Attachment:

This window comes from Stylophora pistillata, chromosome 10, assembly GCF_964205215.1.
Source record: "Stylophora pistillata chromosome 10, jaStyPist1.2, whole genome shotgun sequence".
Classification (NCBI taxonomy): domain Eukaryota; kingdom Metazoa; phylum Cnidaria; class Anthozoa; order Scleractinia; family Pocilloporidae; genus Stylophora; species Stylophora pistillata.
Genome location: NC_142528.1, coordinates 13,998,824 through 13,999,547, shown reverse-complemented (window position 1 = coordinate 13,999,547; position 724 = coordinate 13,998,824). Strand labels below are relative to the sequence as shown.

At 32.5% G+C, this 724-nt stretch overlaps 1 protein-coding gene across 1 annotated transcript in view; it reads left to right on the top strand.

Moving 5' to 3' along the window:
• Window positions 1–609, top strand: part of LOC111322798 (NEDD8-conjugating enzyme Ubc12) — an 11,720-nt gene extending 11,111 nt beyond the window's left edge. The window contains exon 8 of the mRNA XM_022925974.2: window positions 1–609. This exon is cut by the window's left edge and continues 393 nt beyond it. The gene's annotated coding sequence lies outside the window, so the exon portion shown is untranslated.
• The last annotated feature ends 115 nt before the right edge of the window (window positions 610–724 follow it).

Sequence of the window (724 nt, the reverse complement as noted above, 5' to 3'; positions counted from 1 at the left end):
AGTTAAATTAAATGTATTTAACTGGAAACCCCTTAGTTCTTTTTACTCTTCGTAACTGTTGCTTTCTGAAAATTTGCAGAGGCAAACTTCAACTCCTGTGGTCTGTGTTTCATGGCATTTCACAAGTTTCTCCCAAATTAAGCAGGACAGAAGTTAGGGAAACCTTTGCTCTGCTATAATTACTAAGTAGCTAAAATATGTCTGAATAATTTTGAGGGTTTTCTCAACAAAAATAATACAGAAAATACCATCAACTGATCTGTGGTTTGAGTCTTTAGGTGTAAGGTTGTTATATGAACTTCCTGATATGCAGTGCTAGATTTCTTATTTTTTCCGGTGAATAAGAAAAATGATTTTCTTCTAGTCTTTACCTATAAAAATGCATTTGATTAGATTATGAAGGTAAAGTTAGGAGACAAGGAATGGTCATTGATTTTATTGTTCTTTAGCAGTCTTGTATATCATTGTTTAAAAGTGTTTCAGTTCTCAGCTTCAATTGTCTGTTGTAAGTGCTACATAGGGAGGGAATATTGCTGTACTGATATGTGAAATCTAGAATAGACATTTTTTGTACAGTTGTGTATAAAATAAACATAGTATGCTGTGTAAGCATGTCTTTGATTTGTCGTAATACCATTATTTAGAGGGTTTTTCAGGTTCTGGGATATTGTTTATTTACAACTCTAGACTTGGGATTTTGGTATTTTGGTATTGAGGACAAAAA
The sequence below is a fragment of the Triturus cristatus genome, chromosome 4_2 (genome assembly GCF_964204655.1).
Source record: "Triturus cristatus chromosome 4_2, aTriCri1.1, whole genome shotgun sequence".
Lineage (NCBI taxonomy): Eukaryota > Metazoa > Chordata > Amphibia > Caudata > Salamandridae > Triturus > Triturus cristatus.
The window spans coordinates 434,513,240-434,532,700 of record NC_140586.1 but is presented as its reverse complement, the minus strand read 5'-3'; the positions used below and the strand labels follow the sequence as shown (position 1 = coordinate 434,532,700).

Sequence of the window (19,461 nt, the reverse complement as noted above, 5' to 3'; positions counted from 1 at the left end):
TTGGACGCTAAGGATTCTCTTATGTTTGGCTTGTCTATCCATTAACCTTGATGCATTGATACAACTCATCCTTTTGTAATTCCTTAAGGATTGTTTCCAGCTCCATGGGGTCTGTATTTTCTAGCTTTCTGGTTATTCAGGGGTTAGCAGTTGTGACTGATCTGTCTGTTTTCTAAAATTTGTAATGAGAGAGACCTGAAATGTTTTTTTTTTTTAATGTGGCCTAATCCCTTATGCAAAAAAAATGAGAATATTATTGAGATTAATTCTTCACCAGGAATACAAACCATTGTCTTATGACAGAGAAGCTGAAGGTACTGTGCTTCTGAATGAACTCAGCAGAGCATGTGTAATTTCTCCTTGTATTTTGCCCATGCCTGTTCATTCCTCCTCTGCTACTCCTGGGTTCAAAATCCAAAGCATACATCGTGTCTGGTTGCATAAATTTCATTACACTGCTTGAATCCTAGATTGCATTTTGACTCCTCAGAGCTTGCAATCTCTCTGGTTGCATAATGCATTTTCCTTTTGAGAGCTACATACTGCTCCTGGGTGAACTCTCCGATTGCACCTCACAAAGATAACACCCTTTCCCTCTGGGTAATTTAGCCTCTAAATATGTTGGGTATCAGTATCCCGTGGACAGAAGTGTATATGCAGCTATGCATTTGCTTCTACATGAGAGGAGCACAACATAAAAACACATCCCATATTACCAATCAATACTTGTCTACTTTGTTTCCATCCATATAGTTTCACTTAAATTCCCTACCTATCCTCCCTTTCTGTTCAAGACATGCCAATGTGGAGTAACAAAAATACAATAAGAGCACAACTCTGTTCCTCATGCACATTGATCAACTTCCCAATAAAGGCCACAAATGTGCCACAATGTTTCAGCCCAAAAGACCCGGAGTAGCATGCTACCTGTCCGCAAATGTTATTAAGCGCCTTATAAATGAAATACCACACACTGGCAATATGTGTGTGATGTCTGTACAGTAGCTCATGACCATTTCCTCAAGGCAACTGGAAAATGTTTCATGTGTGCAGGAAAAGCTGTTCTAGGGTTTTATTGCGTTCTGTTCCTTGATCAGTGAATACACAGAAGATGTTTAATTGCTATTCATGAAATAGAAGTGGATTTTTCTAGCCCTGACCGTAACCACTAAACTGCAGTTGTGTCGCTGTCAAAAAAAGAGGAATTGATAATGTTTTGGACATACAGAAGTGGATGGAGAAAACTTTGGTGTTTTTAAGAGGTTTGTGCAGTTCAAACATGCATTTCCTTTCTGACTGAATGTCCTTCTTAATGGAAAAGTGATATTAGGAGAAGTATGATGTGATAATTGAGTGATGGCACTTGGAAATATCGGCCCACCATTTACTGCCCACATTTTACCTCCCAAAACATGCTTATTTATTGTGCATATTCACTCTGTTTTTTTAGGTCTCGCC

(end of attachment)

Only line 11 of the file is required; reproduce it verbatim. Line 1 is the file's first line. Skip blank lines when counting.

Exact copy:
The sequence below is a fragment of the Triturus cristatus genome, chromosome 4_2 (genome assembly GCF_964204655.1).